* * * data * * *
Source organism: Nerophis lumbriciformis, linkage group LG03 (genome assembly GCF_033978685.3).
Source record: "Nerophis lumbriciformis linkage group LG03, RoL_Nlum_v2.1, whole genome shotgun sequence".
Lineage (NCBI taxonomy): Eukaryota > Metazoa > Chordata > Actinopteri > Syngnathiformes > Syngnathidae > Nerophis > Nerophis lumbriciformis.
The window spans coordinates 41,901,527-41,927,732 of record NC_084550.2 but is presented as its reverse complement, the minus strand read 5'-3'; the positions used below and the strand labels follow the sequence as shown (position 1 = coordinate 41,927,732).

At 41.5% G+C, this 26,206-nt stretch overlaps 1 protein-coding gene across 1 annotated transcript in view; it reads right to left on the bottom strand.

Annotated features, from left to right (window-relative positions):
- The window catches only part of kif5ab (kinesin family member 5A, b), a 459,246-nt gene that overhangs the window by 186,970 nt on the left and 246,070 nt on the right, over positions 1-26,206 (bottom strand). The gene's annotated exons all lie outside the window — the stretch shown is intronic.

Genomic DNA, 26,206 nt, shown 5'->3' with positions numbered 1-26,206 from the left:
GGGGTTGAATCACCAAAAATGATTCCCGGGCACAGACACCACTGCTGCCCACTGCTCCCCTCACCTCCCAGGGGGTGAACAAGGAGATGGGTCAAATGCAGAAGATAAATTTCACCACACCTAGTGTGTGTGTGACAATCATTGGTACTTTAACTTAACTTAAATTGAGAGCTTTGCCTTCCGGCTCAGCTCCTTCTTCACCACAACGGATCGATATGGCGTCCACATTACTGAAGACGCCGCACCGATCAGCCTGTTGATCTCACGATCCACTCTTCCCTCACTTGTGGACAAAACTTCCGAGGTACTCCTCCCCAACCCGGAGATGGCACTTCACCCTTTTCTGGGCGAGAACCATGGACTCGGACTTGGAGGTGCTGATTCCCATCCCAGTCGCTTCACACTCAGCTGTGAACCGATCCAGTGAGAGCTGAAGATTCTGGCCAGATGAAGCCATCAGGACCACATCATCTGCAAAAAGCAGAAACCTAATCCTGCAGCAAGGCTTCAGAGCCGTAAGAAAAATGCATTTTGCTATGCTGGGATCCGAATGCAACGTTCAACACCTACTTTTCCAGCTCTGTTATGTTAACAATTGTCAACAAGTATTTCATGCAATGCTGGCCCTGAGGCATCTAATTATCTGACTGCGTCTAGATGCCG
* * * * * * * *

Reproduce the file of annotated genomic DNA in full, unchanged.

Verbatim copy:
Source organism: Nerophis lumbriciformis, linkage group LG03 (genome assembly GCF_033978685.3).
Source record: "Nerophis lumbriciformis linkage group LG03, RoL_Nlum_v2.1, whole genome shotgun sequence".
Lineage (NCBI taxonomy): Eukaryota > Metazoa > Chordata > Actinopteri > Syngnathiformes > Syngnathidae > Nerophis > Nerophis lumbriciformis.
The window spans coordinates 41,901,527-41,927,732 of record NC_084550.2 but is presented as its reverse complement, the minus strand read 5'-3'; the positions used below and the strand labels follow the sequence as shown (position 1 = coordinate 41,927,732).

At 41.5% G+C, this 26,206-nt stretch overlaps 1 protein-coding gene across 1 annotated transcript in view; it reads right to left on the bottom strand.

Annotated features, from left to right (window-relative positions):
- The window catches only part of kif5ab (kinesin family member 5A, b), a 459,246-nt gene that overhangs the window by 186,970 nt on the left and 246,070 nt on the right, over positions 1-26,206 (bottom strand). The gene's annotated exons all lie outside the window — the stretch shown is intronic.

Genomic DNA, 26,206 nt, shown 5'->3' with positions numbered 1-26,206 from the left:
GGGGTTGAATCACCAAAAATGATTCCCGGGCACAGACACCACTGCTGCCCACTGCTCCCCTCACCTCCCAGGGGGTGAACAAGGAGATGGGTCAAATGCAGAAGATAAATTTCACCACACCTAGTGTGTGTGTGACAATCATTGGTACTTTAACTTAACTTAAATTGAGAGCTTTGCCTTCCGGCTCAGCTCCTTCTTCACCACAACGGATCGATATGGCGTCCACATTACTGAAGACGCCGCACCGATCAGCCTGTTGATCTCACGATCCACTCTTCCCTCACTTGTGGACAAAACTTCCGAGGTACTCCTCCCCAACCCGGAGATGGCACTTCACCCTTTTCTGGGCGAGAACCATGGACTCGGACTTGGAGGTGCTGATTCCCATCCCAGTCGCTTCACACTCAGCTGTGAACCGATCCAGTGAGAGCTGAAGATTCTGGCCAGATGAAGCCATCAGGACCACATCATCTGCAAAAAGCAGAAACCTAATCCTGCAGCAAGGCTTCAGAGCCGTAAGAAAAATGCATTTTGCTATGCTGGGATCCGAATGCAACGTTCAACACCTACTTTTCCAGCTCTGTTATGTTAACAATTGTCAACAAGTATTTCATGCAATGCTGGCCCTGAGGCATCTAATTATCTGACTGCGTCTAGATGCCG